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coming 2 TW without a job lined up

 
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jum



Joined: 20 Apr 2003
Posts: 6
Location: n/a

PostPosted: Sun May 25, 2003 1:31 am    Post subject: coming 2 TW without a job lined up Reply with quote

i've heard that it is best advice to come to Taiwan and look for a teaching job rather than having a job lined up that you' got offered from overseas (your home country). The passage that i read this information stated that "coming to TW with a job lined up probably won't be one of the better ones. They generally offer lower pay and worse conditions all round if recruiting from abroad"
heres a link if anyone is interested:
http://www.geocities.com/esl_taiwan/TaiwanFAQ.html

what do you think about this?
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EOD



Joined: 16 Jan 2003
Posts: 167
Location: Taiwan

PostPosted: Sun May 25, 2003 2:09 am    Post subject: Reply with quote

Very accurate and straight forward. I give it 4 stars.
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taiwan boy



Joined: 11 Feb 2003
Posts: 99
Location: China

PostPosted: Sun May 25, 2003 1:50 pm    Post subject: agree 100% Reply with quote

I agree 100% with this idea. Still I advise you to do the following. Do some research before you come. Find about both teaching jobs and life in Taiwan. Also it may be worthwhile to respond to some job ads on the internet or contact some employers before you arrive. You could even arrange to have an interview shortly after you arrive in Taiwan. Just don't commit yourself to anything until you have at least interviewed at a few schools and got some sort of idea about what to expect.
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Okami



Joined: 25 Jan 2003
Posts: 121
Location: Sunny Sanxia

PostPosted: Sun May 25, 2003 6:05 pm    Post subject: Reply with quote

Before you arrive set up some interviews so that you'll hit the ground running. The first thing you'll need in Taiwan is a pay-as-you-go cellphone which are quite easy to get and use. Set up a language exchange to get you started, trade English lessons for all those tedious need to be done type things. In taipei, you can rent scooters by the month from the guy who works out of the shop with the laoban being the only person being mentioned as honest in the whole lonely planet Taiwan book. They cost $2600NT/month with a refundable $7000NT deposit. Make sure you have your international drivers license.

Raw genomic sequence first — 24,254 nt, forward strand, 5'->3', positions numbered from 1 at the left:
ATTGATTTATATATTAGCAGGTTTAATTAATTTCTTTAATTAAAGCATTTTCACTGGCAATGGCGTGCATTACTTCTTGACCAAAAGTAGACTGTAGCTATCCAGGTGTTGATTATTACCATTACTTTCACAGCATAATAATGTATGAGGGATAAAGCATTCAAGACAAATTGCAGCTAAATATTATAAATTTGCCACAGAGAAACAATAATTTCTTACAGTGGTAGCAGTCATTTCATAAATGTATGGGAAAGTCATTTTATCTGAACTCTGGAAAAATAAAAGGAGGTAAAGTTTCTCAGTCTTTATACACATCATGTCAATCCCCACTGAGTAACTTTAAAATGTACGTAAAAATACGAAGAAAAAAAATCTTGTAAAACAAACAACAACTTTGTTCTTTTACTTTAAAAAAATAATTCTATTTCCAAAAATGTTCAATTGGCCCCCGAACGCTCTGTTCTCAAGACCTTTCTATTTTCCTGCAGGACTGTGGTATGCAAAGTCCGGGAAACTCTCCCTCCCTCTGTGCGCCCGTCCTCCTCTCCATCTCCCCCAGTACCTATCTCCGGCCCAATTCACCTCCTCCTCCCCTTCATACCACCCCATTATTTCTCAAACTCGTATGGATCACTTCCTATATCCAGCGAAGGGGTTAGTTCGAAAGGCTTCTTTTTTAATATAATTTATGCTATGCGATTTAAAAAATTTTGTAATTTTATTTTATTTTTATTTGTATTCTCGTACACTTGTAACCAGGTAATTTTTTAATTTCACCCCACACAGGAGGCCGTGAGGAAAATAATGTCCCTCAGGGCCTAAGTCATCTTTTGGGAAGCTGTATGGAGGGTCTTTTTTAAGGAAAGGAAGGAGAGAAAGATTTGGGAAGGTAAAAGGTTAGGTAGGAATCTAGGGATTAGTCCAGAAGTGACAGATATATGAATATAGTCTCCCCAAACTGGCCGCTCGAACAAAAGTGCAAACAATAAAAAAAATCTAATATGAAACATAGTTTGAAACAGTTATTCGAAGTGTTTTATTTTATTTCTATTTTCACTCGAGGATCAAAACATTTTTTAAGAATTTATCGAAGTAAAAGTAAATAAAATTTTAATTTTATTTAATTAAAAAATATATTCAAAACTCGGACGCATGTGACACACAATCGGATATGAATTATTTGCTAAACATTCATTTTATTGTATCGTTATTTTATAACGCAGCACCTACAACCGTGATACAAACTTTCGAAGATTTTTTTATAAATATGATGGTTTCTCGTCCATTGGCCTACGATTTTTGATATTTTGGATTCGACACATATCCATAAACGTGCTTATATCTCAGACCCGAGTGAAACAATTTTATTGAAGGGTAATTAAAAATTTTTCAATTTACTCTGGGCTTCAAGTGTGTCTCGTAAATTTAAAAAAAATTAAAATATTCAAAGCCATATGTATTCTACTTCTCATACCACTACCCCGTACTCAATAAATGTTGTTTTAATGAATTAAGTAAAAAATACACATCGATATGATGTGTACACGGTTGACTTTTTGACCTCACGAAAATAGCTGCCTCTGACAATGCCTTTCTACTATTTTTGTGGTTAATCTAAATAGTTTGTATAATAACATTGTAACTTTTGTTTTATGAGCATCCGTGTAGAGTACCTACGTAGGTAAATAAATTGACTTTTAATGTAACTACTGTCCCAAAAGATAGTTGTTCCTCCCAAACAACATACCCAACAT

CYA
Okami
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EctoPLaSm



Joined: 07 Jun 2003
Posts: 8
Location: Breda, The Netherlands

PostPosted: Fri Jun 13, 2003 7:42 pm    Post subject: What about the visa Reply with quote

Hello,

I am considering the same.
(get a job before even visiting Taiwan)
Because: Isn't the visa a problem? Suppose you can find a job on time. Then, you need to arrange the work-visa which takes (too much) time. This would mean you need to leave Taiwan because the (tourist) visa has expired. And then... suppose you cannot find a job on time (impossible? My English is very good but I am not a native speaker... more difficult to find a teacher job): then surely you need to leave Taiwan.
Leaving Taiwan again to arrange a visa a.s.a.p... no job, no income, extra flight ticket needed... hurry, hurry, hurry & lots of bureaucracy... I don't like that idea!
Am I right about this?
and oh - forgot to mention - my girlfriend (Taiwanese from Taipei) helps me! this might be my saving.

Bye
Ectoplasma
the Netherlands
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wix



Joined: 21 Apr 2003
Posts: 250
Location: Earth

PostPosted: Sun Jun 15, 2003 11:12 am    Post subject: Reply with quote

Ectoplasma,

Sorry to say, but if you are from The Netherlands you cannot teach English legally in Taiwan. You must have a passport from one of the major English speaking countries.
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EctoPLaSm



Joined: 07 Jun 2003
Posts: 8
Location: Breda, The Netherlands

PostPosted: Sun Jun 15, 2003 1:33 pm    Post subject: IT jobs then? Or Chinese language student? Reply with quote

thanks for your answer... sorry to hear that ... Sad

other options are: register as a Chinese language student. You get a visa for that.

again another option is: I have 4 years experience in software engineering (and own a "B. Sc." title). I could try to find a job in one of the IT companies in Taipei. I know Philips is there, and currently I am working at Philips in the Netherlands... it's got to be an advantage.

Only... I don't know.... isn't Taipei one of those "work yourself to death" places (like Japan)? I would only accept an IT job for at the most, say, 30 hours / week.